The other day, a friend asked a Facebook group how developments in domestic audio might shape up in the future.
Nothing, not even Dolby Atmos, beats the revelation I experienced, in the early 1980s, of
- being able to leave behind the distortion and interruptions of vinyl by using CD or tape; and
- being able to build better loudspeakers.
The story goes back fifty years, at the time of writing. In 1967, my father bolted a rescued Garrard AT6, the autochanger based on the SP25, into a polished brown radiogram cabinet and wired the crystal cartridge to the input of the built-in valve radio/amplifier. The cabinet had a richly toned single speaker underneath, and this system of glowing radio dial and filaments played his classical LPs, the 7-inch singles my mother inherited from her DJ brother, and my children’s records, together with some shellac 78s from second-hand shops and relatives, played by turning the crystal cartridge over in its headshell.
Amid the clunks and whirs of the mechanism, I was hooked on music of all kinds, and speech recordings too from companies like Saga and Delysé. On command, even a child could make dramatic magic happen in that warm-sounding loudspeaker. The amp with its lethal HT anode kicks was replaced in 1969 by a black box into which my father had installed a Sinclair IC10-based 10W amp, which lasted through the replacement of the cartridge with a ceramic item in 1971, then he built (with me holding the circuit-boards steady sometimes) the Practical Electronics Gemini stereo amp set in 1972. In the years of mass-market stereo LPs on “Music for Pleasure” among others, we played this amp into mis-matched speakers rescued from Army surplus shops. “But it was a stereo hi-fi to US” (to misquote Eric Idle), and the leap forward into “sound sculpted in space” was never regretted.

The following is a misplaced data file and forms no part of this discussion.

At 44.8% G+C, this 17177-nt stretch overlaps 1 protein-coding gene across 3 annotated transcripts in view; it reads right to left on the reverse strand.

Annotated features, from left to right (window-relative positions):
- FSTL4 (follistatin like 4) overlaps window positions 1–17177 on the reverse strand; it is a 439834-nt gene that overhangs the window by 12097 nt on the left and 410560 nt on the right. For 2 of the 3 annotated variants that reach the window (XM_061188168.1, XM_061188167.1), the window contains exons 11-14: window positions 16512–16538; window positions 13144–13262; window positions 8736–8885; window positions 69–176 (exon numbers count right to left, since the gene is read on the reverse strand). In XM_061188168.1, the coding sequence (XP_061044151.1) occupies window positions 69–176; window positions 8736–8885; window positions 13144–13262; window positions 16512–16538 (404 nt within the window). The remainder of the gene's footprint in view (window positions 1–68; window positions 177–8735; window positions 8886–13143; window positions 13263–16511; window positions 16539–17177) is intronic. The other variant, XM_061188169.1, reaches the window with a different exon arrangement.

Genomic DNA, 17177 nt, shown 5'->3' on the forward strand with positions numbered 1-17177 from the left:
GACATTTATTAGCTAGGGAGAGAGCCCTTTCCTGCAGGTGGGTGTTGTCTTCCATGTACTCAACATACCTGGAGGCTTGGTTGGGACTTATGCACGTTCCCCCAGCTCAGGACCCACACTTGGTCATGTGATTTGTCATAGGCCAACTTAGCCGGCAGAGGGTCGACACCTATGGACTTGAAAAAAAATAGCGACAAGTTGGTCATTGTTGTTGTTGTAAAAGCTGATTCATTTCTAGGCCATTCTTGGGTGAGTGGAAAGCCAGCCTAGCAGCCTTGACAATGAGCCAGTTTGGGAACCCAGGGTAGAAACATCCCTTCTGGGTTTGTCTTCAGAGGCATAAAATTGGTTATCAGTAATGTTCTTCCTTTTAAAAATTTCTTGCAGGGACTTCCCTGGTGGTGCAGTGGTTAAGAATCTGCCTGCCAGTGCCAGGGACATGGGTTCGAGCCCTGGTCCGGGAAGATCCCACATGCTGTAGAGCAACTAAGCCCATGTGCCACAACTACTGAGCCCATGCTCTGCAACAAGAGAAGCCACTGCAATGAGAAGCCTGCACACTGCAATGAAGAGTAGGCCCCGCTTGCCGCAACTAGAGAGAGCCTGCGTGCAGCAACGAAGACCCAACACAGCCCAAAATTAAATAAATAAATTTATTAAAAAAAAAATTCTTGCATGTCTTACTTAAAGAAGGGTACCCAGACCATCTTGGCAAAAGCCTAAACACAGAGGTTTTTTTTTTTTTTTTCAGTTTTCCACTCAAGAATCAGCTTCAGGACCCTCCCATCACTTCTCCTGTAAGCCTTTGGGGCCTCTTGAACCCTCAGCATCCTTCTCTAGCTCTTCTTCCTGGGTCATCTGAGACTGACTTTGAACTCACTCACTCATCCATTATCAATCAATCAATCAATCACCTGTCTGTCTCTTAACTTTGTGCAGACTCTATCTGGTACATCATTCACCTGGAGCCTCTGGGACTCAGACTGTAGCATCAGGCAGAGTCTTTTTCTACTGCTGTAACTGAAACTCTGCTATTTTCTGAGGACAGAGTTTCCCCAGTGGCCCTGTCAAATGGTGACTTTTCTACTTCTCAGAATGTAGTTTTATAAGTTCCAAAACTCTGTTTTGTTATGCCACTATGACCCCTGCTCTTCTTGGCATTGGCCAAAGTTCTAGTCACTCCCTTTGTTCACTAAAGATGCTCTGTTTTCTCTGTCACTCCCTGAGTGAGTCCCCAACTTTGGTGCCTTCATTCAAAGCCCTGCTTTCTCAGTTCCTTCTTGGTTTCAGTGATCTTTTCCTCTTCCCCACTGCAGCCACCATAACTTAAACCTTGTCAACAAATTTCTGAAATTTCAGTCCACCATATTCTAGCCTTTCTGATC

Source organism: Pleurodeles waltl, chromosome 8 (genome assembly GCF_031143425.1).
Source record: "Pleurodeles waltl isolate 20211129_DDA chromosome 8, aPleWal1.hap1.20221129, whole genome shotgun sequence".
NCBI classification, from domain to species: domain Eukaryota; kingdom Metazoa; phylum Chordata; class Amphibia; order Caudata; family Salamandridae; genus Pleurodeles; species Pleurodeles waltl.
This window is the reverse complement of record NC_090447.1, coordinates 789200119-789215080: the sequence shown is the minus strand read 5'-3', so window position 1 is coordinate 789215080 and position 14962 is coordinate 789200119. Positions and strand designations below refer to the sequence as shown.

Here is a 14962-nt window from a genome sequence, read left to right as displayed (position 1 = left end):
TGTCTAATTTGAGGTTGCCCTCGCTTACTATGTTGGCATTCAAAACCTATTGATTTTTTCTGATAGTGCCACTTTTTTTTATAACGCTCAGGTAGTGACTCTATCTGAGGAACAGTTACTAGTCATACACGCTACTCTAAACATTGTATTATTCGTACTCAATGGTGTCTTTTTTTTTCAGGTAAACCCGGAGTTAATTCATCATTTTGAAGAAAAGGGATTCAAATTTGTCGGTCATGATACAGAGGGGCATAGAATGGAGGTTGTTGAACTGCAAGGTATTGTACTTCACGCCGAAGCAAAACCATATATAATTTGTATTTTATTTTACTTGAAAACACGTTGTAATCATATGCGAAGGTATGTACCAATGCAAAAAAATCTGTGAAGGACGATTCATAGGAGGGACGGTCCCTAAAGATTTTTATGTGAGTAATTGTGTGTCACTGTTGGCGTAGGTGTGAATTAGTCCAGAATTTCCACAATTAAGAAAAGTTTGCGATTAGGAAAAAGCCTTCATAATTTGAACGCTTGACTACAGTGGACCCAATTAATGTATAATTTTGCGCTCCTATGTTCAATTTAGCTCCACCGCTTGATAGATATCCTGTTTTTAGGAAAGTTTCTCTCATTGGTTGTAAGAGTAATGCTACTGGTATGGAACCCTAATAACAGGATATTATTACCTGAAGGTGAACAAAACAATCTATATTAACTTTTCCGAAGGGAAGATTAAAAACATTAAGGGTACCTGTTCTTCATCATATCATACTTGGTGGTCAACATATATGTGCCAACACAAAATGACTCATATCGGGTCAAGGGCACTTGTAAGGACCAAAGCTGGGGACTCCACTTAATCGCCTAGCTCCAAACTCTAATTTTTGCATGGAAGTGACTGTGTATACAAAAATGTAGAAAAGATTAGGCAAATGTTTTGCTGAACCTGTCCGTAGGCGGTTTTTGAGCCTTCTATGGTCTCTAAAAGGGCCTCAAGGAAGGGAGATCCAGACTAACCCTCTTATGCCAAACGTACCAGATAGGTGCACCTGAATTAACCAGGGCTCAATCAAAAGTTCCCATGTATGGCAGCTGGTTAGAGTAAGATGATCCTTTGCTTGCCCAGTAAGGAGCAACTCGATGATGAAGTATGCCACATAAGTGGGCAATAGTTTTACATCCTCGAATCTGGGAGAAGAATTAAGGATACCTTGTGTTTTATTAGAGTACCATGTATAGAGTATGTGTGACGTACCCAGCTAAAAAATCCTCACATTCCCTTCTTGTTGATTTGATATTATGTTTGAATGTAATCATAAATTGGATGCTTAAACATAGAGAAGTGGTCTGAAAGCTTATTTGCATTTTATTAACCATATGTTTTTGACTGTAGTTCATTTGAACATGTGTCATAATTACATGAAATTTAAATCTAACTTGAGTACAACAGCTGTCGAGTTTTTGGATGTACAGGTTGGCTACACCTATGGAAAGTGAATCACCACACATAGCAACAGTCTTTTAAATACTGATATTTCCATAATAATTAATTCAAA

A Goldring magnetic cartridge followed, and a tuner, and other improvements here and there; but, as a musician-in-training, even when young, it maddened me that the music didn’t sound like it did on the radio or in the schoolroom when we played. There were ticks and pops that you didn’t get from instruments nor did you hear them on the Radio 3 concerts. Sometimes the pitch wavered slowly. Nearly always the sound had a ‘fuzz’ with it toward the end of a side, particularly on French horns, muted brass and sopranos. None of this happened when I taped a cassette off the radio, and it was a crying shame that all recorded music for the masses had this gauze of dirt, this veil in front of it. I learned where every scratch was in the quiet passages of the symphonies and chamber music on the shelf, and was almost surprised when those noises didn’t occur where expected on radio performances. My parents didn’t mind the interruptions, but I knew this rubbish was not music, even though the frequency response ran smoothly from bottom to top and the amplifier’s distortion was almost below measurement. And it was sad that one poorly set-up pickup or arm could damage a precious recording for ever.
Later, in my early teens, the record-making process was unveiled to me, and it seemed strange that good tape copies of the masters were not sold to music-lovers. “Musicassettes” too often sounded muddy, though we rescued a reel-to-reel deck to play home-recorded tapes well; but no decent tapes were available unless recorded from Radio 3 concerts or the Big Band shows on Radio 2 which were superbly presented. As you can tell, I had no idea of the economics of producing tape versus vinyl LPs.